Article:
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Immortalizing the Tuskegee Airmen with 3D Scanning and 3D Printing

By <a href="https://mfg.trimech.com/author/sarah-case/" target="_self">Sarah Smith</a>

By Sarah Smith

Posted on April 12, 2024

3D-printed busts of The Tuskegee Airmen, a group of African American World War II fighter pilots, is now part of the New England Air Museum’s exhibit honoring their story and legacy.

Created and donated by TriMech, these lifelike pieces highlight the capabilities of 3D scanning, printing, and finishing, as well as the talented people behind the technology. A referral from a long-time client, The Connecticut Center of Advanced Technologies led to us to proudly supporting a new exhibit at New England Air Museum (NEAM) honoring the tremendous accomplishments of the Tuskegee Airmen.

Tuskegee Airmen at NEAM

The Tuskegee Airmen were a group of African American military fighter and bomber pilots that fought in World War II. At that time, Jim Crow laws were active, and the military was segregated. These dedicated soldiers were subject to discrimination and went without the acclaim they deserved for their many successful missions.

Over the course of the war, the Tuskegee Airmen flew 1,578 missions and 15,533 sorties, destroyed 261 enemy aircraft, and won more than 850 medals.

Tuskegee Airmen 3D printed busts

Tuskegee Airmen 3D printed busts

The New England Air Museum exhibit acknowledges and celebrates the sacrifices and dedication of these men.  NEAM has been open for over 60 years and commemorates and chronicles many important pieces of aviation history. They have a range of exhibits such as an Igor Sikorsky memorial, Women in Aviation, and the Tuskegee Airmen.

Preserving history with 3D scanning

In order to make the 3D printed busts a reality, we first needed CAD files. TriMech is well positioned to take on scanning projects. We sell and support 3D scanning equipment, software, and accessories and offer comprehensive scanning services through the experts on our team.

We sent one of our technicians, Andrew Miller, to the museum to 3D scan the Tuskegee Airmen. Since we only had one shot to capture the scan data, we took multiple scans for each man. Each scan took approximately one minute to capture.

Tuskegee Airmen 3D scanning with the Artec Leo

3D scanning Tuskegee Airmen with the Artec Leo

We chose the Artec Leo for this project because of its convenience and detailed resolution. The Leo does not need registration dots, which is ideal for a face. It is also a portable battery-operated option, so we were not tied to a computer. This gave us the freedom to move around without wires. The Leo captures objects from the size of a basketball to the size of an SUV with a resolution of about four thousandths of an inch.

Tuskegee Airmen 3D scan review

Bringing the 3D scans to life using 3D printing technology

We evaluated many 3D printing technologies when we set out to print the busts. The first technology we evaluated was FDM. This process is great for large parts and there are many durable materials available. It does however have slight layer lines that would need to be filled and sanded to emulate our target of bronze busts.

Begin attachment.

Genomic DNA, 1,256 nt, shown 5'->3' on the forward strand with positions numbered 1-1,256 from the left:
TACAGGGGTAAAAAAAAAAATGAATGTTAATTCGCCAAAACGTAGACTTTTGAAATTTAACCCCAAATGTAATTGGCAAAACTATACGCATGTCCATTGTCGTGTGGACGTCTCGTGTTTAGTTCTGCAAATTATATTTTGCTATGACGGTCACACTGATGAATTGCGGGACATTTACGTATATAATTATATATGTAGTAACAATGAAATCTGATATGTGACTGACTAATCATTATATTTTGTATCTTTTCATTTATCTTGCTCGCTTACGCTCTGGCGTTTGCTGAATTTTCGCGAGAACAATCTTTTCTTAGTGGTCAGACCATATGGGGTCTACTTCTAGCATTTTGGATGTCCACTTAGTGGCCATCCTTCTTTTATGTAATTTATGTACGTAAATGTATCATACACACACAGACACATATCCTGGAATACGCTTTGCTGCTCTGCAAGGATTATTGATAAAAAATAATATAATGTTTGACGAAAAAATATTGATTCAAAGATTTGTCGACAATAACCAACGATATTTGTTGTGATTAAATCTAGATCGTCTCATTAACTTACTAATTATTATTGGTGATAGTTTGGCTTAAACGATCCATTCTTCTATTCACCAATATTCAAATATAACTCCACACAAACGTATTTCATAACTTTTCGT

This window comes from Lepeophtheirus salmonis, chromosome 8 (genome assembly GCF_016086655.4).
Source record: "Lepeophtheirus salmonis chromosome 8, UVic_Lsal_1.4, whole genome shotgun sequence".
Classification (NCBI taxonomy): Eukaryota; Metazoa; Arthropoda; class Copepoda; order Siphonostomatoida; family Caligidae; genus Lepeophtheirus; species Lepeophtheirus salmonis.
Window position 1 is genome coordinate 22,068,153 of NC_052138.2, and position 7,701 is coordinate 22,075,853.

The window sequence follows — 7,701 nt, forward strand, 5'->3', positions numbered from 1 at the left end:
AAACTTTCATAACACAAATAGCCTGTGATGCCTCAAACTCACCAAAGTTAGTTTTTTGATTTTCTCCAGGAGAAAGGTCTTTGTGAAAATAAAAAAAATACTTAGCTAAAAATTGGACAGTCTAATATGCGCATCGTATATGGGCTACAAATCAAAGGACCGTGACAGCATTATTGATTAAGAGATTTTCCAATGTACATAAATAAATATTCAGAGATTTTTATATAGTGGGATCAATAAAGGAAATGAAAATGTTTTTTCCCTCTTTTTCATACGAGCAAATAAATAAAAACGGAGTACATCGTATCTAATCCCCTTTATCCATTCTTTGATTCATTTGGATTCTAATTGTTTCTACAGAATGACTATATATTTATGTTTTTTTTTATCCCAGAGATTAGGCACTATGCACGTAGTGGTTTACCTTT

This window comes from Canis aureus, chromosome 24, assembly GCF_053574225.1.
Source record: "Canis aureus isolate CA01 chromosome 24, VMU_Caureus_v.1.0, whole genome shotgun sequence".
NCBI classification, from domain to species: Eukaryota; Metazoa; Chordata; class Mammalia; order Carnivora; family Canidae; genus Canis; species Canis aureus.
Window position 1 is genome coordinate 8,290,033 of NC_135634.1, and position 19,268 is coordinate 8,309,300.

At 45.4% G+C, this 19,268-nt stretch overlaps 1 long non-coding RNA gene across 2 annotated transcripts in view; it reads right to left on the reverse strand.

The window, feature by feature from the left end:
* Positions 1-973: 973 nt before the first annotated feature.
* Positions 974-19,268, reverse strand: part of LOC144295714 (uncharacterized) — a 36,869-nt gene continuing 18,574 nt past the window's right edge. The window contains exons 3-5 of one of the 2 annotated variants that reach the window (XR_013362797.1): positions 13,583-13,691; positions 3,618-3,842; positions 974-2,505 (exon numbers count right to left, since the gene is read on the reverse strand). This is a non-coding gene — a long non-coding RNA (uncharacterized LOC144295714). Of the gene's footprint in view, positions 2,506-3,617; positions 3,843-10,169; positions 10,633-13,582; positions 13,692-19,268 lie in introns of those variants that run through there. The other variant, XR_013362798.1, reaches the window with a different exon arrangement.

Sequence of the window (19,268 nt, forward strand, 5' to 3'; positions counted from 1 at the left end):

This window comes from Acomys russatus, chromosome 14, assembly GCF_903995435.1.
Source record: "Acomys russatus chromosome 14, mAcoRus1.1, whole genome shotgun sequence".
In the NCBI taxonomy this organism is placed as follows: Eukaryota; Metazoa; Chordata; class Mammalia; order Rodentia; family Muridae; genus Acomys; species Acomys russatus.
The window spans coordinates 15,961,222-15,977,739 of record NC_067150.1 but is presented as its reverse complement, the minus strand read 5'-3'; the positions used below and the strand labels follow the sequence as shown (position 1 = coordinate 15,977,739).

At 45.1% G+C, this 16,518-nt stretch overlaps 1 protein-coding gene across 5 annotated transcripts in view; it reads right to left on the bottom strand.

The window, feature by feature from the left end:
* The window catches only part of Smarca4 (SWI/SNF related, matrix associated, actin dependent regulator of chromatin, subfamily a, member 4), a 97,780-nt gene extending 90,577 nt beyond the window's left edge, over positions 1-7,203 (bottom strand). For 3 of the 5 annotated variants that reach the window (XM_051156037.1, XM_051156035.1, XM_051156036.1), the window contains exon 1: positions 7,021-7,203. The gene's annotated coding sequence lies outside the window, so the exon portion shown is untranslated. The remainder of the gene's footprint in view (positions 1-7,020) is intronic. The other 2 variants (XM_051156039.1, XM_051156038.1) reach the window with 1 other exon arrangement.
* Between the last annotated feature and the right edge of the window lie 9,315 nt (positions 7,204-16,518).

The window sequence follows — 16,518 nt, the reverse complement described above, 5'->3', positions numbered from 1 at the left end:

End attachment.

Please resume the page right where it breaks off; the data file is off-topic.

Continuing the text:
Since the Leo captured full color data, we considered printing the busts on our PolyJet printers which print in full color, but the size and durability were of concern.

Tuskegee Airmen Watershed Black

3D Printed Bust using Watershed Black Resin

We chose to print the busts using Stereolithography (SLA) because it has a great resolution and surface finish. The four busts were printed, one at a time on the Stratasys Neo 450 in Watershed Black. While the Neo prints exceptionally quick in this material, each bust took 64 hours to print.

3D printing services and custom finishing painting

Our Advanced Manufacturing Services team dedicated over 100 hours to print, hand sand, prime, paint and patina these busts. Our team specializes in demanding projects and appearance prototypes. We offer a full array of production and finishing options to our clients.

Tuskegee Airmen 3D printed busts with model shop team

Tuskegee Airmen 3D printed busts with model shop team

About CCAT

TriMech and The Connecticut Center for Advanced Technology (CCAT) have partnered on many opportunities and events.

CCAT is a 501 c(3) non-profit organization founded in 2004. Their facility offers a training center and demonstrations of cutting-edge manufacturing technologies, assisting companies to adopt and implement new equipment to promote efficiency and growth.

TriMech and CCAT team at NEAM

CCAT & TriMech at NEAM

Conclusion

TriMech is proud to have put so much effort across many of our teams to support this exhibit at NEAM.

If you’re interested in visiting the exhibit – visit the Tuskegee Airmen Exhibit at New England Air Museum (neam.org)

Article by <a href="https://mfg.trimech.com/author/sarah-case/" target="_self">Sarah Smith</a>

Article by Sarah Smith

Sarah Smith is a Hardware Products Marketing Specialist for the TriMech Advanced Manufacturing business